We took a hike in the woods recently, the kids and I, while Mama was out of town for some hard-earned R&R. Yes, things started out a little bumpy (see Sunday’s post), but before long we, meaning Baba, had regained our composure and had a delightful time.
We’re nearing the end of our loop through the woods when we espy some rustic bathroom facilities, which, given the preponderance of poison oak (cf Sunday), are a welcome relief. (In the big bag of stories waiting to be told, if only I could fling discretion clean out the window, is a gem about the mother-out-law and some poison oak on her honeymoon, and all I can say is it is the cautionary tale to end all cautionary tales.) Â We make use of the park outhouses and rejoin the fire trail, now dotted with Sunday afternoon strollers, joggers, and mountain bikers wending their various ways back home.
Right as we’re about to join them, what should round the bend but three caballeros on three gorgeous horses. They dismount and lead their steeds to drink from a nearby trough, and we can’t do a thing but stop and stare.
The man nearest to us notices the girlie’s rapt attention, leans over, and asks her if she wants to ride his horse.
Utter, shocked silence.
“It’s okay,” he says. “She’s really friendly.”
“Sweetie, that was a generous offer,” I say. “Would you like to sit up in the horse’s saddle? Just for a moment?”
Slow, barely perceptible nod.
The man is ready to just hoist my slight-boned, Highly Sensitive Child right up into the saddle, but I stall with a few niceties, like what my name is, what the girlie’s Â name is, and what’s your name while we’re at it? Just so I can tell myself that at least I knew the man’s name before she was up in the saddle. Not like his horse is going to bolt down the track with its tiny petrified rider, never to be seen again, but we need only refer to the drama of our earlier stroll through the poison oak hedge to see how ripe Baba’s imagination is.
Pablo is his name. He seems like a very sweet dad type, or a very sweet uncle at the least. “Mucho gusto,” I say, emboldened by the Spanish he and his compadres were speaking to each other as they rode up, and held back not a jot by my own persistent butchery of this beautiful language. It’s my state’s first legal language; I figure I am honor-bound to at least do the best I can. Horse’s name? Tick. Â She had a bad case of them when she was young once. What ranch? Up in El Sobrante, just north of this park. How old? About three; Pablo has had her since she was eight months old.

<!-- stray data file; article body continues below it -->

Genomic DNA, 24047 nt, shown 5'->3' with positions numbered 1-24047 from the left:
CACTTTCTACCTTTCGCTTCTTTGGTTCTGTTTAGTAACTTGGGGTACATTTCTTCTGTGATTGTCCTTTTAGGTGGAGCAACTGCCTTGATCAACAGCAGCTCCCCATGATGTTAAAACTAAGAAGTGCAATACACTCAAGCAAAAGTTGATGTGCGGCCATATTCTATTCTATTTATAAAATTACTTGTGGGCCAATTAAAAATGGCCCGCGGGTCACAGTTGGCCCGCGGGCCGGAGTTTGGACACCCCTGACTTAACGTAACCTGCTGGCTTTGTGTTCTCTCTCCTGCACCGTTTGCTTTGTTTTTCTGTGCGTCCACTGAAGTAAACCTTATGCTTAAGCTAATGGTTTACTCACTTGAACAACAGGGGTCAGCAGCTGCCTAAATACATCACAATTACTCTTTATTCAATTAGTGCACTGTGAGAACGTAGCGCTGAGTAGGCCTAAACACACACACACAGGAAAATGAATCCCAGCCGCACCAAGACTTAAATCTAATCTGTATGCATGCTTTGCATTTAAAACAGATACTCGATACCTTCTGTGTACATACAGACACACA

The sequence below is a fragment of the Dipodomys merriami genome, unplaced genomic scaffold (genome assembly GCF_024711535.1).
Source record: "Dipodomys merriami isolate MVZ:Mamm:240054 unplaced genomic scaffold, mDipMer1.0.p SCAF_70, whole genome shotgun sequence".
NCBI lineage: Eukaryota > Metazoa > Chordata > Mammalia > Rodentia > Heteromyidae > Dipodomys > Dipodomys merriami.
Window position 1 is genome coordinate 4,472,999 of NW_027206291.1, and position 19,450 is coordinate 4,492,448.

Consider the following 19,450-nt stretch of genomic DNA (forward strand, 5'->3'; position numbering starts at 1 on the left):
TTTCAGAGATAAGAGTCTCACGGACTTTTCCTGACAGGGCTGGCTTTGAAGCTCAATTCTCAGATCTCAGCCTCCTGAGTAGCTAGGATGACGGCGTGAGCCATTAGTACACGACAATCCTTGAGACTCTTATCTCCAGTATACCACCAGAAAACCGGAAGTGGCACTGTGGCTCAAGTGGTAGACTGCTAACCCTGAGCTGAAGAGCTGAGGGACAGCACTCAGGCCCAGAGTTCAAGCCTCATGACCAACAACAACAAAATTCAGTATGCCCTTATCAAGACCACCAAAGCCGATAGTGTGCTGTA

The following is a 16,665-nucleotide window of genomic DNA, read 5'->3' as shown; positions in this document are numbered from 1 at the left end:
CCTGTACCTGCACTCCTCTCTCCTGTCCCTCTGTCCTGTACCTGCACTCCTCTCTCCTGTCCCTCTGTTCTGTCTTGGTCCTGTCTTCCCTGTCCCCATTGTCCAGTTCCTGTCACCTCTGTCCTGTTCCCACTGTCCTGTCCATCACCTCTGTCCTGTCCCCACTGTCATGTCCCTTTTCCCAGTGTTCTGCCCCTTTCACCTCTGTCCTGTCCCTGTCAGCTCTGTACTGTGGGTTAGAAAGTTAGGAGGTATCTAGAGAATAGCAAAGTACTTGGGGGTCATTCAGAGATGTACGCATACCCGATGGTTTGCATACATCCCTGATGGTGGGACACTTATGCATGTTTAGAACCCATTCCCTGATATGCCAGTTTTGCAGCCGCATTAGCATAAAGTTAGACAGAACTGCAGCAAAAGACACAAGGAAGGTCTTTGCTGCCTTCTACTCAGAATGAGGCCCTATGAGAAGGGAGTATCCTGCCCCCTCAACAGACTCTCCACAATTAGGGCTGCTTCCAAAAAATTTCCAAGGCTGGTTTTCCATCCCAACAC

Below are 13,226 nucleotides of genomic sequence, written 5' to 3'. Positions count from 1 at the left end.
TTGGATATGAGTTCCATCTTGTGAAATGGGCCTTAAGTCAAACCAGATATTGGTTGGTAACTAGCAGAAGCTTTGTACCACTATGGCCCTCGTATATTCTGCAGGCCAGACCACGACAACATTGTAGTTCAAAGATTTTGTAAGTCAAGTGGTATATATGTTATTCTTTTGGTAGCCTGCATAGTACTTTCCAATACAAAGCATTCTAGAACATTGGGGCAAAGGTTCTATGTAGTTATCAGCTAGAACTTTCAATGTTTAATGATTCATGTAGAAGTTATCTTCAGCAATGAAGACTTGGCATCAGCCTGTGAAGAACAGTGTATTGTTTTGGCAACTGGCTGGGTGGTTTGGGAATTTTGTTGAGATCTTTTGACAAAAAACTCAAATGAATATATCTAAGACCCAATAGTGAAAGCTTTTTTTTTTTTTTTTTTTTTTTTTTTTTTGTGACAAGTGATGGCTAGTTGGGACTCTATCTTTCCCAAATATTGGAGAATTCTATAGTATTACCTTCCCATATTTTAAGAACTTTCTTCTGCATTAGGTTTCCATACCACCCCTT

By now the girlie is as ready as she’ll ever be. And still rapt.
Pablo shifts the reins around in his hands, and whoosh! my five year-old daughter is up on her first horse. Â From this perch she is as high up as she’s ever been on just about any of her city slicker playground equipment, and higher up than in any tree she’s climbed (not a big tree climber, this one). Â Except a tree doesn’t make blustery noises when it blows air out its copious nostrils, nor shift its hefty weight forward and backward as it paws the ground, nor shake its auburn mane back and forth.
The girlie’s eyes bug, but no squeals, not even a whimper. Â Pablo has one hand steady on the saddle’s horn and the other on the girlie’s little back.
“How do you like it up there, sweetie?” I venture.
After a loooong moment, during which I attempt to measure the value of her confronting a new experience against the indelibility of an early, horse-bound trauma, I ask, “Would you like to get down now?”
Pablo suggests she take in a nice, long, deep breath. Â I do, at least, and I feel much better afterward. Â Got to remember to do that more often.
“I want to come down now,” she says. Â She’s looking at me, but I know it’s Pablo’s job to take her down. Plus I’ve got a little brother on my hip.
She plasters herself up against my legs as soon as her feet are on solid ground, never taking her eyes off Tick, who’s now rubbing her sweaty cheek vigorously against Pablo’s back. Â I smooth my hand over the girlie’s chest and hold her close as we continue to chat with the caballeros a bit more. Got to end on a good note: everyone who’s taken a dog training class knows that.
After one last round of thanks, Pablo et al. mount their horses and head them back north up the trail; we head south for the parking lot.
“How was that, sweetie? Scary? Scary in a bad way, or scary in a good way?”
“Scary in a jiggly way,” she says, which she follows with the faintest of smiles.
Back home she falls to reading and drawing, per usual, and all seems normal. Â It takes me a day or two to notice the note, above, which she posted on the front door. Â The text on it reads: I want a hors mor then any thing.